The Role of Central Metabolism in Prostate Cancer Progression

Project Details



It is estimated that 222,389 men in the United States will be diagnosed with prostate cancer (PCa) in 2007 and 27,050 will die of the disease. Treatment options are limited; the most common therapy for local prostate cancer, surgery, can cause incontinence or impotence while no curative therapy exists for advanced, metastatic disease. As it is a particularly slow growing disease, prostate cancer does not typically respond well to chemotherapy, which primarily targets rapidly dividing cells. The slow growth rate of prostate cancer, coupled with the advanced age at which this disease generally strikes, typically provides an opportunity for meaningful intervention. Any treatment that slows the progression of prostate cancer would likely make the disease clinically irrelevant so that men would die with prostate cancer rather than from it. This translational research project is based on the epidemiological and preliminary studies demonstrating that omega-3 fatty acids, found in fish oil, may prevent prostate cancer disease progression. Epidemiological studies suggest that intake of omega-3 polyunsaturated fatty acids (PUFAs) decrease prostate cancer risk while intake of omega-6 PUFAs, found in plant oils, increases risk. We as well as others have demonstrated that the metabolites of omega-6 and omega-3 PUFAs directly impact PCa tumor development and the ability to do so depends on both diet and the levels of enzymes responsible for metabolizing these PUFAs: Omega-3 metabolites activate anti-tumorigenic pathways and omega-6 metabolites active pro-tumorigenic ones. Moreover, we found that omega-3 PUFAs inhibit the activity of an enzyme central to the synthesis of monounsaturated fatty acids. This fatty acid synthesis leads to increased levels of many proteins, including those involved in PUFA metabolism as well as in other pathways that may affect cancer.

Based on the results of our preliminary studies, we hypothesize that omega-3 fatty acid will be highly effective in suppressing growth of human prostate cancer due to its ability to (a) suppress fatty acid synthesis in the prostate tumor cells, and (b) inhibit pro-tumorigenic metabolite formation in favor of anti-tumorigenic pathway molecules. We propose to treat patients that are diagnosed with prostate cancer with fish-oil containing omega-3 fatty acids or control lipid (oleic acid) for 5 weeks prior to prostatectomy and then use the tissue removed during surgery to precisely identify how omega-3 fatty acids alter the pro- and anti-tumorigenic pathways concomitantly with the phosphoproteins. This project requires the expertise of each investigator involved: Dr. Kelavkar's expertise focuses on the administration of fatty acids and PUFA metabolism; Dr. Pflug has extensive experience in fatty acid synthesis; and Dr. Conrads is an expert in identifying proteins and modifications of proteins such as phosphoproteins associated with a disease state. Successful completion of this study will help (1) establish omega-3 PUFA as a preventative agent for prostate cancer progression, (2) determine how omega-3 impacts prostate cancer, and (3) identify markers that can be used to assess omega-3 actions. By addressing these issues, our goal is to lay the groundwork for larger clinical studies. The potential of omega-3 fatty acids as a non-toxic dietary agent that can delay onset and/or progression of prostate cancer could, in the long-term, have a profound impact on the overall incidence of prostate cancer especially in the "baby boomer" population. Omega-3 may also have an especially profound impact on those men who cannot undergo surgery due to advanced age or overall poor health. Importantly, a dietary intervention approach using omega-3 fatty acids could be rapidly implemented into the patient population with minimal risk.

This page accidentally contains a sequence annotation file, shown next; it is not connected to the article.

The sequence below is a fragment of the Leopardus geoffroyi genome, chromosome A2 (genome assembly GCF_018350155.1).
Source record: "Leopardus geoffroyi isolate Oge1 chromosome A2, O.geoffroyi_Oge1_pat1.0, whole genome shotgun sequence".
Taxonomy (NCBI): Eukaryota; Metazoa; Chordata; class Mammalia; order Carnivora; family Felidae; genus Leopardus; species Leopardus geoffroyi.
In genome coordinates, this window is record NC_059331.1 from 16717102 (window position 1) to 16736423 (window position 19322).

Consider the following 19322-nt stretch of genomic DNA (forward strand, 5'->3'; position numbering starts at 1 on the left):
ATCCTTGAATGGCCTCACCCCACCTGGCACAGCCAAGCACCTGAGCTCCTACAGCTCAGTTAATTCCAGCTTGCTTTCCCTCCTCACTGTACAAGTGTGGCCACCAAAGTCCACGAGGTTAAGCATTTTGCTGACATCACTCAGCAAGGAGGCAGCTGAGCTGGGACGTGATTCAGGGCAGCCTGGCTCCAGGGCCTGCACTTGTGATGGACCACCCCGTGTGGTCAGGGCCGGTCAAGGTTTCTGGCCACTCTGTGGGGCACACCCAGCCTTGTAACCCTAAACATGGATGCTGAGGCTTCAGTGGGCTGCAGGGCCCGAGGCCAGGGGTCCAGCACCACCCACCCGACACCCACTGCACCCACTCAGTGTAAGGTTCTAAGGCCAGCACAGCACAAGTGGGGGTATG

Effective start/end date1/01/0731/12/07


  • U.S. Department of Defense: $377,502.00


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